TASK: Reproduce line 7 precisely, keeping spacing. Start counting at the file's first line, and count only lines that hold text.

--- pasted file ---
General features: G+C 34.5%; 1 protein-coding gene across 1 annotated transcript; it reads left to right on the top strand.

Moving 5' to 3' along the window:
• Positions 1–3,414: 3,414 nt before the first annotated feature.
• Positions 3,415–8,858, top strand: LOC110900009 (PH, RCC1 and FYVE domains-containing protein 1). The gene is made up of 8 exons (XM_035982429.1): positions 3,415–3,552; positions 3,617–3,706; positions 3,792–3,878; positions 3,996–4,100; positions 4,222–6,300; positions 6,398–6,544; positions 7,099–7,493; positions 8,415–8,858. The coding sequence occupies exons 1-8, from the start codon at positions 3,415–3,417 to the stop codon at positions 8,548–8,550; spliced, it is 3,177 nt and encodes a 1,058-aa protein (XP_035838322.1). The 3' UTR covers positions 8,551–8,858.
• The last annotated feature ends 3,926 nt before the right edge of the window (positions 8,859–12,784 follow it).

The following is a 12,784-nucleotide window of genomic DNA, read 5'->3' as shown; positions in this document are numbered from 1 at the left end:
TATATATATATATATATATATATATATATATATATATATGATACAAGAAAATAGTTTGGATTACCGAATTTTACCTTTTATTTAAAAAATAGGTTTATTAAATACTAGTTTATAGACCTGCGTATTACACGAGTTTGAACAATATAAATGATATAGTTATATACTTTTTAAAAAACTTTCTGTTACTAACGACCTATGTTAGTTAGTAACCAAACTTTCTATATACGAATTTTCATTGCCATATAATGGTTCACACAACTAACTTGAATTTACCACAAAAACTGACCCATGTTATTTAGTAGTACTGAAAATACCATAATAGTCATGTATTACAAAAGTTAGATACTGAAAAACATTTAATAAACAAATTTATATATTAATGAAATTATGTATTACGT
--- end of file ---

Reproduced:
TATATATATATATATATATATATATATATATATATATATGATACAAGAAAATAGTTTGGATTACCGAATTTTACCTTTTATTTAAAAAATAGGTTTATTAAATACTAGTTTATAGACCTGCGTATTACACGAGTTTGAACAATATAAATGATATAGTTATATACTTTTTAAAAAACTTTCTGTTACTAACGACCTATGTTAGTTAGTAACCAAACTTTCTATATACGAATTTTCATTGCCATATAATGGTTCACACAACTAACTTGAATTTACCACAAAAACTGACCCATGTTATTTAGTAGTACTGAAAATACCATAATAGTCATGTATTACAAAAGTTAGATACTGAAAAACATTTAATAAACAAATTTATATATTAATGAAATTATGTATTACGT